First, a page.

The idea behind home automation is to make your home "smart" so that it does some of the mundane things for you. Thus, you often hear the term "smart home" used when discussing home automation.
Most people don't think that turning off a light takes much effort. This is true. But think about this: you get into bed, maybe read a book for a while, and you're ready to go to sleep. You flip the switch on your bedside light, but you notice a glow coming though the bedroom door. It suddenly dawns on you that you left the kitchen light on downstairs. Darn! Now you have to get out of bed, perhaps put on your robe, go downstairs, turn out the light, go back upstairs, take off your robe, and finally get to bed. Wouldn't it be nice to just hit a button on a control unit on your beside table to turn the kitchen light out? Or maybe say, "Hey house, turn out the kitchen light," and it does? Or, best of all, the house had already turned out the kitchen light some time ago because it knew you were in the bedroom, not in the kitchen? All of these are possible with home automation.
Lighting control is probably one of the first things that many people think of when they think "home automation". But there is much more to it. So much in fact it is hard to make a list of the possibilities, so I won't even try. Look around on this site and search the Web and you will find endless ideas for making your house smarter.
I actually lump a lot of things under the category of home automation that some people may not such as audio, video, and phones. This is because it is possible to add significant features to these things with home automation that you don't otherwise have. For example, wouldn't it be cool if the house turned music on in each room as you walked around the house?
Of course if home automation is so great, why isn't it in every house? That is an interesting question. For at least five decades there have been predictions that any day now the "home of the future" will get here an we will all be living like the Jetsons. But strangely, that future has never materialized. Even simple home automation, like lighting control, hasn't moved into the main stream. Why? I think there are two reasons. The main reason is cost. Would you pay several thousand dollars not to have to go back downstairs to turn off the kitchen light? If you say "Yes," then that is probably why you are reading this site. You either are already into HA as a hobby or you are interested in getting into HA as a hobby. And that is the key word: "hobby." The majority of people would say "No". Even if they had the money, which most don't, they would still say "No". They would rather spend their money on something else: a car, clothes, etc.
"But wait!" you say. "It would not take thousands of dollars to turn off the kitchen lights from the bedroom." And you'd be right. You could do the above for as little as $20. But then all you could control is the kitchen lights. Now what if you leave the bathroom light on? Unless you spend even more money, your return on investment is pretty small. Most people just aren't willing to make the investment.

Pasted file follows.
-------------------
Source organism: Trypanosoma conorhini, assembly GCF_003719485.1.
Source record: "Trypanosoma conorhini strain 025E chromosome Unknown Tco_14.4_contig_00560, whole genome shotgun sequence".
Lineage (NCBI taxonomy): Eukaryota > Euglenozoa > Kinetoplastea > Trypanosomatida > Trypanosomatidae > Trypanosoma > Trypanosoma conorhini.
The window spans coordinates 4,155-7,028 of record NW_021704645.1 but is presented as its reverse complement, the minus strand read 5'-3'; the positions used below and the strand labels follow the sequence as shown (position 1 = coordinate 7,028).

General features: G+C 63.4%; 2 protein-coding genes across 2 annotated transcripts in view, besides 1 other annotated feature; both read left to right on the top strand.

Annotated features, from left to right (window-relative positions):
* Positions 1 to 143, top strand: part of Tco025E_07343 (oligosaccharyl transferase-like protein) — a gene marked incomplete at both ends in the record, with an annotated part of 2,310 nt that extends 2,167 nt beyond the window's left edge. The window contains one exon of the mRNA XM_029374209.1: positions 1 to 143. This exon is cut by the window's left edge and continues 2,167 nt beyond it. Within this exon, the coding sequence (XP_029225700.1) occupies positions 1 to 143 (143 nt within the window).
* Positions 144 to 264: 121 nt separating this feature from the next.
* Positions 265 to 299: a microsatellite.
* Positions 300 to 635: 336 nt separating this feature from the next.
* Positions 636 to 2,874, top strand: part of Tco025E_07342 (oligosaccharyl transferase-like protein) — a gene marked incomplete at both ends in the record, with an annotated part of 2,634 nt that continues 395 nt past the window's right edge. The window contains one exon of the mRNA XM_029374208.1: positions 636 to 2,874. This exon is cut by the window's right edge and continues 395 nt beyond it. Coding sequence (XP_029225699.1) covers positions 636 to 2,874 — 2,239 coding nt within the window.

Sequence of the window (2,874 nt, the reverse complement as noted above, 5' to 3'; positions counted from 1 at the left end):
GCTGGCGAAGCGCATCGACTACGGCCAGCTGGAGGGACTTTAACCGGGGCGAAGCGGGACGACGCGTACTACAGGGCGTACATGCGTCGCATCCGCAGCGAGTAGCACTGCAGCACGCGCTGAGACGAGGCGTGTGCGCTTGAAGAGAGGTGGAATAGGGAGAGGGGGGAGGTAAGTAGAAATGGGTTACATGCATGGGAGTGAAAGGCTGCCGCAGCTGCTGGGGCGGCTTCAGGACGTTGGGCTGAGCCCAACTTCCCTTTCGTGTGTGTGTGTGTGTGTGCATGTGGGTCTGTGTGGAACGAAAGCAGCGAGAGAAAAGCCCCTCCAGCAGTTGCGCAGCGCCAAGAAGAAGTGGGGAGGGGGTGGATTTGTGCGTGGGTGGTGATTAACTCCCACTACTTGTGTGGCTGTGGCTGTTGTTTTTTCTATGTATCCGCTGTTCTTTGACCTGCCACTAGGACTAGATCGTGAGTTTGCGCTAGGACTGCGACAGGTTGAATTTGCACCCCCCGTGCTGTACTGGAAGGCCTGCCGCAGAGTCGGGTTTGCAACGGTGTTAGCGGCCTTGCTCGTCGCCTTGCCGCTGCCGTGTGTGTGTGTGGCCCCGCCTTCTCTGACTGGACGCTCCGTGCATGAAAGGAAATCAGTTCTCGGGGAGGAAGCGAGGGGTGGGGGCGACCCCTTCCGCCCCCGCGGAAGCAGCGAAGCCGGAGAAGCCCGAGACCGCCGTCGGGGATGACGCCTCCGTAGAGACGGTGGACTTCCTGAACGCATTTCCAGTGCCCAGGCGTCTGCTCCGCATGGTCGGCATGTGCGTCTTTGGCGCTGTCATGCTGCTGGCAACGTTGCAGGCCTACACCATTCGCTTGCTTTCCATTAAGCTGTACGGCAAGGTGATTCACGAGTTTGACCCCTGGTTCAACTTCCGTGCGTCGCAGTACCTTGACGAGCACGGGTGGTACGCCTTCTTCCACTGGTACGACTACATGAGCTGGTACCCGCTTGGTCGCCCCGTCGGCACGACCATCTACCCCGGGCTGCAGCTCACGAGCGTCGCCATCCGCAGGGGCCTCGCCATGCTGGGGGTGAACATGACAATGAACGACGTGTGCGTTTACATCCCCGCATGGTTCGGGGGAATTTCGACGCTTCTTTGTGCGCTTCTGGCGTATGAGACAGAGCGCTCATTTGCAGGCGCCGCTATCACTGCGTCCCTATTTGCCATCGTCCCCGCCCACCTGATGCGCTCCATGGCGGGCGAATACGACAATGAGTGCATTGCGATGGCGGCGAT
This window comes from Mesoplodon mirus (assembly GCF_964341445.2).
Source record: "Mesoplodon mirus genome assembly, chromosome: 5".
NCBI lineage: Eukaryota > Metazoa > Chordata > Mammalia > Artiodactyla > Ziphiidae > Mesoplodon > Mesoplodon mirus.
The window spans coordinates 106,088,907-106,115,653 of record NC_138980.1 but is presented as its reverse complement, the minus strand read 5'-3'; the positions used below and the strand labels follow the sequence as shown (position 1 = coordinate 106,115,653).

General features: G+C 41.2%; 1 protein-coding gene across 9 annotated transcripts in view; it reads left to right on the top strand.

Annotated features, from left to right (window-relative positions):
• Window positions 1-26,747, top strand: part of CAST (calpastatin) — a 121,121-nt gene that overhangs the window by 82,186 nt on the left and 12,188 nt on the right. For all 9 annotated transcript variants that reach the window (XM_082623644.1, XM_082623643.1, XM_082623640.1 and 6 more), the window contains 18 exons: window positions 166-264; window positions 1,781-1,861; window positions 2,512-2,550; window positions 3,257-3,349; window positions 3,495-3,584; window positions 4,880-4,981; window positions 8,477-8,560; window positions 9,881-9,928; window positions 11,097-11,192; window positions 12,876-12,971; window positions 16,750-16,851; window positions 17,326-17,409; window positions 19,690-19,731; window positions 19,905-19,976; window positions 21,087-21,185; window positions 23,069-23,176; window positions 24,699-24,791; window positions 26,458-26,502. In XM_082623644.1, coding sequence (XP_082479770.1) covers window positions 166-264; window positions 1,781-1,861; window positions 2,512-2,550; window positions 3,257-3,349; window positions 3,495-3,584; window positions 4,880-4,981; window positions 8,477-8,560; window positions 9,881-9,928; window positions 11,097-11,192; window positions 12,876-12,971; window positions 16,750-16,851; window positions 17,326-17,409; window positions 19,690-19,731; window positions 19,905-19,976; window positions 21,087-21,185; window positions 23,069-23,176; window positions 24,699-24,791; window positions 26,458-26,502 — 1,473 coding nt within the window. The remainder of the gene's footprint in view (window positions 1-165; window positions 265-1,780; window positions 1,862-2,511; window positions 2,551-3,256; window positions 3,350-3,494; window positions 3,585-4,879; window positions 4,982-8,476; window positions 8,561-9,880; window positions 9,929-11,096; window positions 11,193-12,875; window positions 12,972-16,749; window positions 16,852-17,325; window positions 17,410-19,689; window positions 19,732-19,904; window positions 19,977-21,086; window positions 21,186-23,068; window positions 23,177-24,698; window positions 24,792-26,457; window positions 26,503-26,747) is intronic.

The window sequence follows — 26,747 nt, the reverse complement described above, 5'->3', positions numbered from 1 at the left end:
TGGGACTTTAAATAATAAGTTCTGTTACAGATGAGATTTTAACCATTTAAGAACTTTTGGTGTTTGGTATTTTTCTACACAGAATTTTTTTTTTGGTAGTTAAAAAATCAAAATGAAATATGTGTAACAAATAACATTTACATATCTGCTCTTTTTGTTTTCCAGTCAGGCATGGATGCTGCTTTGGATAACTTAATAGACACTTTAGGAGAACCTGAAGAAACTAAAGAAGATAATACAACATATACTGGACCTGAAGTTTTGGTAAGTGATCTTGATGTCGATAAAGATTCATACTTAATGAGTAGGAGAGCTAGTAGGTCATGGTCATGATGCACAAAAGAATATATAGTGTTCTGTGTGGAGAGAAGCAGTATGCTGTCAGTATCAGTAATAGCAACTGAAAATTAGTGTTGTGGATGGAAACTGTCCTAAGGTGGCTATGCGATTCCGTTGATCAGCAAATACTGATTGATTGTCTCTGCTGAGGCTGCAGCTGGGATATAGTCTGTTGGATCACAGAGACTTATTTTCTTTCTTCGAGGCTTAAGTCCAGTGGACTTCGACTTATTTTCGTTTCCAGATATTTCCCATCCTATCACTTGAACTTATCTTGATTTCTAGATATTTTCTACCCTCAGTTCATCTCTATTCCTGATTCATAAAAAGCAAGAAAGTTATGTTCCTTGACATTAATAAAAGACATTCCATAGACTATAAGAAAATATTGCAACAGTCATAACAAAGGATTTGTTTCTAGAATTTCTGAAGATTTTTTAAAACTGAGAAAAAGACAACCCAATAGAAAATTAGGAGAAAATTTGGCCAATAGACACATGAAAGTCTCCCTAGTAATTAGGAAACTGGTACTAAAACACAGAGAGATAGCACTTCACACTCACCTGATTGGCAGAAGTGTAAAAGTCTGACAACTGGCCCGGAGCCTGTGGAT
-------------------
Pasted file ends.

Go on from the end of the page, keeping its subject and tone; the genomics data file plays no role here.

The second reason HA hasn't become ubiquitous, as is so often predicted, is the learning curve. I am sure everyone has heard the joke about all the VCRs out there flashing "12:00". I don't really think there are millions of VCRs out there flashing "12:00". They've all been replaced by DVD players! :) But seriously, I think most people today are techno-savvy enough to set the time on their VCR. But I bet most people don't use 80% of the advanced features of their VCR, or TV, or DVD player, or most other equipment they have in their home. Do you? Do you really? Be honest! The truth is most people don't want to make the investment of time that it takes to learn a complex system that will only give them a marginal return in convenience. They would rather just do it the hard way and be done with it so they can get to the more important things in life rather than take the time to learn the "easy way" – especially if two days later they have forgotten the easy way again.
Don't get me wrong; I love home automation. It's cool. It's interesting. It's fun! But I see it for what it is: my hobby. If you are thinking about getting into home automation, do so because you are interested in it as a hobby. If you just want to put it in and have it work, call a professional! Don't expect you're suddenly going to save money having lights turn off to save electricity. Forget it! You will spend far more than you will ever save. Home automation can make some things easier. But you will spend far more time installing and tweaking than you will ever save.
No, home automation isn't going to suddenly make your life a breeze. But if you think the things described on this site are way cool and you just have to know how it works and you are up to the task of figuring out how to make it happen and tweaking and fiddling with things when they go a little screwy makes you happy, then go for it! You'll have a ball! You can really impress you friends! And you just might not have to go downstairs to turn off the light. :)
One other note: Unlike many hobbies, home automation usually directly affects the other members of your house. Make sure they will appreciate your new hobby too! How will your significant other react when the lights come on in the middle of the night because of a stray X-10 signal?